Saturday, July 10, 2010

Making kombucha - the "elixir of long life"

This past week we had guests from an urban farm in Ottawa staying with us at our bed and breakfast.  They said for them it was like "coming home", and we too thoroughly enjoyed their company and had long conversations about permaculture, cohousing, land trusts, food co-ops, and lacto-fermenting foods.  They shared their home-brewed kombucha with us and left a bottle so we could get our own batch started!  Kombucha is a wonder drink, known by some as "the elixir of long life" because it is full of antioxidants and probiotics (along the lines of kefir, live culture yogurt, kimchi, etc).  It promotes healthy intestinal flora, stimulates the immune system, boosts energy levels, and has been reputed to heal a long list of health issues by detoxifying and cleansing the blood/body. 

We had been talking about starting kombucha after reading about it in the Wild Fermentation book, so I was extremely pleased to receive this gift!  Hopefully, if all goes well, in several weeks we will have a "mother" mushroom which we can pass on to others who want to start their own brews.

Here's a recipe for making your own kombucha at home.  It's also readily available in various flavours from health food stores.  I have not found information yet about whether kombucha can successfully be made without using refined sugar - this is one down side of this drink, as it does contain a fair amount of sugar sweetener, but the sugar is needed (as in wine making) for the microbes to multiply and assist fermentation.

1) Get some live kombucha (e.g. if you don't have someone to give you a starter culture, they can be purchased online, or you can use 1/2 cup from a kombucha tea you buy at the health food store)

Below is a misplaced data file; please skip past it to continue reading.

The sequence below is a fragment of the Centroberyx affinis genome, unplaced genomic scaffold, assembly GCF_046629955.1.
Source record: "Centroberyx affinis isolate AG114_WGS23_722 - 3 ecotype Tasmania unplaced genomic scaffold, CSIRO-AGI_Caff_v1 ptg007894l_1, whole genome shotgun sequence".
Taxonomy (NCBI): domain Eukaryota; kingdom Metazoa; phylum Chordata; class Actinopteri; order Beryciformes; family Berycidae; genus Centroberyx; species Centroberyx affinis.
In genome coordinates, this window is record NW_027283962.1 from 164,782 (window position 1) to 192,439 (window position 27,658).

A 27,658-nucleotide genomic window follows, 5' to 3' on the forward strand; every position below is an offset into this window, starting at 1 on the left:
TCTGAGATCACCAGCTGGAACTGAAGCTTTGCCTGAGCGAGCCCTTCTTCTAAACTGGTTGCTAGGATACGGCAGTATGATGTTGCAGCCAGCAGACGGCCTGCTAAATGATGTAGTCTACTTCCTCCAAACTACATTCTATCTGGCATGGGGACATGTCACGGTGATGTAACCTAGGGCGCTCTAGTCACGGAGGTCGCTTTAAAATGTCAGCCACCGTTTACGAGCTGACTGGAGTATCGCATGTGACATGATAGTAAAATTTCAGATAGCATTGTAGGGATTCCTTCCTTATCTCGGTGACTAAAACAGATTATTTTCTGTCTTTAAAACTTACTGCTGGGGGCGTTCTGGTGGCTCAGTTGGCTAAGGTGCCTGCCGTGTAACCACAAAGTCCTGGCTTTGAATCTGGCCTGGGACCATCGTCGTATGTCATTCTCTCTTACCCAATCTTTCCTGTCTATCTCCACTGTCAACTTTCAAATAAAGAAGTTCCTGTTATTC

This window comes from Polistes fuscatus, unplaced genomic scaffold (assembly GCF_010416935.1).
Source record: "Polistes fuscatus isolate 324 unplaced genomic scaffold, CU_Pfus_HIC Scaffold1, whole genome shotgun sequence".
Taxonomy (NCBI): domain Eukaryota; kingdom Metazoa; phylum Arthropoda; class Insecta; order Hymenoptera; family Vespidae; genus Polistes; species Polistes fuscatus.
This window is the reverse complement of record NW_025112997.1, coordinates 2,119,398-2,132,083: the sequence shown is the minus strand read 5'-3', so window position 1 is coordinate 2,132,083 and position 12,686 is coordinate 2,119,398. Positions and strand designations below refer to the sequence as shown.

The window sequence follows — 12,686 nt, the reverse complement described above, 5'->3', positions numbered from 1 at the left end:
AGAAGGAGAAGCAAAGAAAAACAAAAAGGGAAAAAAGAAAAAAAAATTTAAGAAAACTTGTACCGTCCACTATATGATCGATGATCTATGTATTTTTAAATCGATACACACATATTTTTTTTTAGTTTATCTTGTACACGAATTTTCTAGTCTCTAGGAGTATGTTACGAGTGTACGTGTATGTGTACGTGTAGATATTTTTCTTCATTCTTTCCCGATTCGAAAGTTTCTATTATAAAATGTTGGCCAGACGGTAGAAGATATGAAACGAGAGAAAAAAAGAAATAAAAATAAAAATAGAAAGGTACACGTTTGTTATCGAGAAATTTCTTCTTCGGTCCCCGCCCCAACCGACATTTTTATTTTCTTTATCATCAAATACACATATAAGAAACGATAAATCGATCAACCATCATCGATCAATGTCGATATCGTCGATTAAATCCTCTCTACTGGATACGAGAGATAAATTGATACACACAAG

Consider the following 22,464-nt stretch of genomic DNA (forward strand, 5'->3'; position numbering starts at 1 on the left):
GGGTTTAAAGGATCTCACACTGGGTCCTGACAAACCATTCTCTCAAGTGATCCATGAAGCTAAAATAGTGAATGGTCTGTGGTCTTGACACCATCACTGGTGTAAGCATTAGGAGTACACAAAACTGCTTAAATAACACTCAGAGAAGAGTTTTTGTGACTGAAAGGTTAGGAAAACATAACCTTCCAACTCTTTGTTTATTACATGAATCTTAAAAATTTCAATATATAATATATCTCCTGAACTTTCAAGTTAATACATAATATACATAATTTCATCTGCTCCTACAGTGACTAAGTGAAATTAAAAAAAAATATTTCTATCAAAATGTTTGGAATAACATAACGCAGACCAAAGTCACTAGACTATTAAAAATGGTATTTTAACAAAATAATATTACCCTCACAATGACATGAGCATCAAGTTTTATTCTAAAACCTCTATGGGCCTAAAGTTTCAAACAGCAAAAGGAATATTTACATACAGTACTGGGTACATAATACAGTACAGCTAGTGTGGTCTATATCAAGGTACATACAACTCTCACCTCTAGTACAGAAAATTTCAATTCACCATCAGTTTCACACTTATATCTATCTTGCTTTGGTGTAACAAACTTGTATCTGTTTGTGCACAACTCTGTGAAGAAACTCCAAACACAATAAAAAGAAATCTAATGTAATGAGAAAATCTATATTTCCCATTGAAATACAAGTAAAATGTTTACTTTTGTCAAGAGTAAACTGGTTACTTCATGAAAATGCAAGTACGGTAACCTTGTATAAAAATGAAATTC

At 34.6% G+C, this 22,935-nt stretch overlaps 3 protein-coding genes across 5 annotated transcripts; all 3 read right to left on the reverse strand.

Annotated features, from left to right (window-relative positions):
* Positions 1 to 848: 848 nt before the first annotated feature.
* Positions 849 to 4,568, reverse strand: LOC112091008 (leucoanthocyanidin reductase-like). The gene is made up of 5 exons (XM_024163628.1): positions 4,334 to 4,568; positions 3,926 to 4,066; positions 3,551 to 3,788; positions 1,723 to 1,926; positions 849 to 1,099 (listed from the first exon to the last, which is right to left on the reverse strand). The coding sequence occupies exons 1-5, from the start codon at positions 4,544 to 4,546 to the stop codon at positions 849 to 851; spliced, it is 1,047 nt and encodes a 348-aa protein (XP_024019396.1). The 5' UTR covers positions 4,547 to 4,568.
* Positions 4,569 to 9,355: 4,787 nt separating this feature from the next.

2) Steep 4-8 tea bags (black or green, not herbal) per 4 litres (aprox 1 gallon) water.  Tea can be made with cold filtered water and let tea bags steep until tea is desired strength; or make a hot tea and let it cool before adding starter culture.
3) Add 1-1/2 cups sugar, which helps fuel the kombucha microbes (the more sugar, the stronger the sour flavour will be in your finished kombucha).
4) Add kombucha starter culture, or the 1/2 cup kombucha tea from your last batch or store bought bottle. 
5) Stir well, then cover with cheese cloth - securing cover so flies can't get in, but allowing kombucha to breathe.
6) Let sit for one week (or more) on kitchen counter - if "mushroom" grows it has worked.  Save mushroom ("mother") and use to float in your next batch of kombucha.  In another week or so the mushroom will grow another small mushroom on it, which can be saved and used, or given away!
7) Bottle kombucha (siphon into glass jars) and store in the fridge.  At the point of bottling, you can add various interesting flavour additives such as chopped ginger root, raspberries, or lemon slices, into each bottle.  The finished kombucha will taste like a fizzy carbonated sour-sweet iced tea drink.  Drink 1/2 cup each day for health benefits.


  1. Better yet, drink it for taste.

    There's conflicting evidence about it being possible to feed kombucha with honey instead of sugar, but I haven't tried it myself yet.

    1. not when making kombucha, because it feeds off the sugar and not the honey, just does not turn out right.

  2. If it's the same thing I'm thinking of, our friends use fruit juice sometimes instead of sugar to keep it fed. We had some of their sparkling apple juice made that way. yum!

  3. Most important but not mentioned, don't touch metal - jewelry, spoons, rims etc. with mushroom. it will kill it.